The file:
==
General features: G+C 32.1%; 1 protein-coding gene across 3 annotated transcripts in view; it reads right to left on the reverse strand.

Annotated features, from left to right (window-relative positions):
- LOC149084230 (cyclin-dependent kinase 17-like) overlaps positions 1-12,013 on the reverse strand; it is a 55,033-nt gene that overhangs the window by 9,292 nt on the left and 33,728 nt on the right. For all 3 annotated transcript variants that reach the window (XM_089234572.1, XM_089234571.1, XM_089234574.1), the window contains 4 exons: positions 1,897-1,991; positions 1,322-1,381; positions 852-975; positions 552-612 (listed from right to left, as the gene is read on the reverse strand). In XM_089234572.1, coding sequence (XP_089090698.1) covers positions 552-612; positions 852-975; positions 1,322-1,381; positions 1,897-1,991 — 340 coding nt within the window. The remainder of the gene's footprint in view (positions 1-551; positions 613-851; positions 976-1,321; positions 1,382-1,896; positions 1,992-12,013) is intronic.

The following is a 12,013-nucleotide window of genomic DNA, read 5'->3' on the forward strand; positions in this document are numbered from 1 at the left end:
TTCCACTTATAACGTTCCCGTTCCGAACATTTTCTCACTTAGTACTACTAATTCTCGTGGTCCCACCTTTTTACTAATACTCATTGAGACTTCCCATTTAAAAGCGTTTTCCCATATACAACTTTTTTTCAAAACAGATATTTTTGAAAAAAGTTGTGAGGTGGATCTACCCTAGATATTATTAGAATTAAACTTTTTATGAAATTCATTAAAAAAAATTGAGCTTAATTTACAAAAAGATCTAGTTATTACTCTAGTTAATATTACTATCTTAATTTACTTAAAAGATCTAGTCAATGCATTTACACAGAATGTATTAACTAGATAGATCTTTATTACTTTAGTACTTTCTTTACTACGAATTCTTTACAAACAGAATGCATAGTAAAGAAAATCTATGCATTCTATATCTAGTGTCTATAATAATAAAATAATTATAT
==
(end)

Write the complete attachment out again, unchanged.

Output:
General features: G+C 32.1%; 1 protein-coding gene across 3 annotated transcripts in view; it reads right to left on the reverse strand.

Annotated features, from left to right (window-relative positions):
- LOC149084230 (cyclin-dependent kinase 17-like) overlaps positions 1-12,013 on the reverse strand; it is a 55,033-nt gene that overhangs the window by 9,292 nt on the left and 33,728 nt on the right. For all 3 annotated transcript variants that reach the window (XM_089234572.1, XM_089234571.1, XM_089234574.1), the window contains 4 exons: positions 1,897-1,991; positions 1,322-1,381; positions 852-975; positions 552-612 (listed from right to left, as the gene is read on the reverse strand). In XM_089234572.1, coding sequence (XP_089090698.1) covers positions 552-612; positions 852-975; positions 1,322-1,381; positions 1,897-1,991 — 340 coding nt within the window. The remainder of the gene's footprint in view (positions 1-551; positions 613-851; positions 976-1,321; positions 1,382-1,896; positions 1,992-12,013) is intronic.

The following is a 12,013-nucleotide window of genomic DNA, read 5'->3' on the forward strand; positions in this document are numbered from 1 at the left end:
TTCCACTTATAACGTTCCCGTTCCGAACATTTTCTCACTTAGTACTACTAATTCTCGTGGTCCCACCTTTTTACTAATACTCATTGAGACTTCCCATTTAAAAGCGTTTTCCCATATACAACTTTTTTTCAAAACAGATATTTTTGAAAAAAGTTGTGAGGTGGATCTACCCTAGATATTATTAGAATTAAACTTTTTATGAAATTCATTAAAAAAAATTGAGCTTAATTTACAAAAAGATCTAGTTATTACTCTAGTTAATATTACTATCTTAATTTACTTAAAAGATCTAGTCAATGCATTTACACAGAATGTATTAACTAGATAGATCTTTATTACTTTAGTACTTTCTTTACTACGAATTCTTTACAAACAGAATGCATAGTAAAGAAAATCTATGCATTCTATATCTAGTGTCTATAATAATAAAATAATTATAT